Malaysia: Do more to curb illegal trade of rare butterflies, say experts

JOASH EE DE SILVA The Star 10 Apr 16;

PETALING JAYA: The country’s wildlife monitoring system needs better enforcement to prevent illegal trading of rare and endangered butterflies from Malaysia

UKM’s Institute for Environment and Development associate fellow Zainey Zainudin said Malaysia has one of the most species of butterflies in the world.

“I believe a large population of butterflies are traded as these insects are easily transported unnoticed.

“Data collected by Cites (Convention On International Trade in Endangered Species of Wild Fauna and Flora) showed that of the 13,000 butterflies in South-East Asia meant for export, 98% were supplied from Malaysia in the period from 1998 to 2007,” she said.

Zainey was asked to comment on a recent bust of 1,180 endangered butterflies by Custom officers in China, which included those from Malaysia and the national butterfly – the Rajah Brooke’s Birdwing.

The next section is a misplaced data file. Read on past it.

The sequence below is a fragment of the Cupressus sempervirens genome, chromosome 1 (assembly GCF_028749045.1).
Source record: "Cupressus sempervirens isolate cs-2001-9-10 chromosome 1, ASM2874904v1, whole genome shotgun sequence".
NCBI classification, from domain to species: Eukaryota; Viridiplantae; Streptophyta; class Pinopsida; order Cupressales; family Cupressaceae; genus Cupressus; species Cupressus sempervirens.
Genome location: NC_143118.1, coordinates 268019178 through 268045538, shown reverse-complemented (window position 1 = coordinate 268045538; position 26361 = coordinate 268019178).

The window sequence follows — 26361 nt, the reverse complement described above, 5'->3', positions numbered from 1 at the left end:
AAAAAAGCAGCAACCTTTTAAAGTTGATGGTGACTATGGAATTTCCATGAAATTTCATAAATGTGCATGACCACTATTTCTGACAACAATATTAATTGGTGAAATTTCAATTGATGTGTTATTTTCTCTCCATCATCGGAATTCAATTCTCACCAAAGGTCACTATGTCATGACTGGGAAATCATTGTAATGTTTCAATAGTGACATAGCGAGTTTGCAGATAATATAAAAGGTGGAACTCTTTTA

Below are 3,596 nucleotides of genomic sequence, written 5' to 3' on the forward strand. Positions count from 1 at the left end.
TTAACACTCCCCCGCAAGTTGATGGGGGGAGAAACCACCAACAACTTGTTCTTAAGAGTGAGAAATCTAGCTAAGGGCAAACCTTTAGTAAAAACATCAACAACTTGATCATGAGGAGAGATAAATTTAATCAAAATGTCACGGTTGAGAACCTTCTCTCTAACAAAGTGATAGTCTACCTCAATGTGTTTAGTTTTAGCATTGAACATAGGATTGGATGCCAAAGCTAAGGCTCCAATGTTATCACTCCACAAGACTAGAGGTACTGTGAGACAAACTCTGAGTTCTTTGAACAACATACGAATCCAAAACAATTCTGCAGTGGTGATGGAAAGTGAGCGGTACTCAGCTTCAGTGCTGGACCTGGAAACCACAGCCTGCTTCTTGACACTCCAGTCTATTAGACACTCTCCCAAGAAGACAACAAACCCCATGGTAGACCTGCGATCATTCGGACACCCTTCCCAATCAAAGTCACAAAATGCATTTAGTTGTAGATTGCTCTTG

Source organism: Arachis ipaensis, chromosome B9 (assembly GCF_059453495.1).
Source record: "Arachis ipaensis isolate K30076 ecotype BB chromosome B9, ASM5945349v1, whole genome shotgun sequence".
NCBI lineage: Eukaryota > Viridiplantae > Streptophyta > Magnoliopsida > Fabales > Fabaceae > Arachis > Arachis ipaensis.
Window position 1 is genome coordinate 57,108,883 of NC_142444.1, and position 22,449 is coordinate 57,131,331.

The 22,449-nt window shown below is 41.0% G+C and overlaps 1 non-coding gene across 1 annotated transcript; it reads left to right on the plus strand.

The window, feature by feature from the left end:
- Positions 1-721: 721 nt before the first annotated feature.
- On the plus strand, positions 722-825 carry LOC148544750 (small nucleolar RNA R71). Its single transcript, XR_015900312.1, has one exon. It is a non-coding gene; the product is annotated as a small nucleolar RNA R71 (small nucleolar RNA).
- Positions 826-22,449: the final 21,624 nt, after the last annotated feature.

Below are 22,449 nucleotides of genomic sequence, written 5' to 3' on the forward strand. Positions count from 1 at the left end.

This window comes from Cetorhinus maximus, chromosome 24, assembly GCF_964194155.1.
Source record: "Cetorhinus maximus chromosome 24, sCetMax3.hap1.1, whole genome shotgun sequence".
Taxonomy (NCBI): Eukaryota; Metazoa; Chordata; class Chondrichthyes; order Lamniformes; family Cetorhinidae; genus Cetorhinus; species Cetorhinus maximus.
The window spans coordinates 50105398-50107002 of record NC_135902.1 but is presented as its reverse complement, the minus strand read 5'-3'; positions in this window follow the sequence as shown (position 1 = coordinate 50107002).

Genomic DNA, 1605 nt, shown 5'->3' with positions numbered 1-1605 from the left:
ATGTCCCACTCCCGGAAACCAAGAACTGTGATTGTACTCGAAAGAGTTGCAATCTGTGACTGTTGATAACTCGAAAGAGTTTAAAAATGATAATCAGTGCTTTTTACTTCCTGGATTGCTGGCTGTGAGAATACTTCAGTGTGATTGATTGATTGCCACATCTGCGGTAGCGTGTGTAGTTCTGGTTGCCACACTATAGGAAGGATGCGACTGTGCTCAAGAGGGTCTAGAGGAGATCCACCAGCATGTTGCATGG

She said butterflies were mostly exported to the United States, European Union countries and Canada for the curio market, in which the insects were pinned and framed as collectors’ items.

Zainey said a task force must be set up to address the smuggling of wildlife species.

She said the Government must also work together with the Western countries which were the main importers.

Wildlife trade watchdog Traffic agreed that greater attention should be paid to the buying and selling of insects, especially through online portals.

“There is a need to be more vigilant as it will have a multiplying effect in safeguarding endangered species,” said Traffic senior communications officer Elizabeth John.

She said authorities and logistics providers should be more alert as in the case of China, the smugglers had been ordering butterflies from Malaysia for some time.

The list of protected insects in the Wildlife Conservation Act (2010) also needed to be reviewed, she added.

There are now only 132 species on the list.

UPM’s entomologist Prof Dr Rita Muhamad Awang said so far, some 2,000 species of butterflies and 4,500 species of moths had been identified in the country.

Dr Rita said the Rajah Brooke’s Birdwing was an endangered species and could be sold at a high price.

“Butterflies are part of the tropical beauty in Malaysia and contribute to its biodiversity,” she said.

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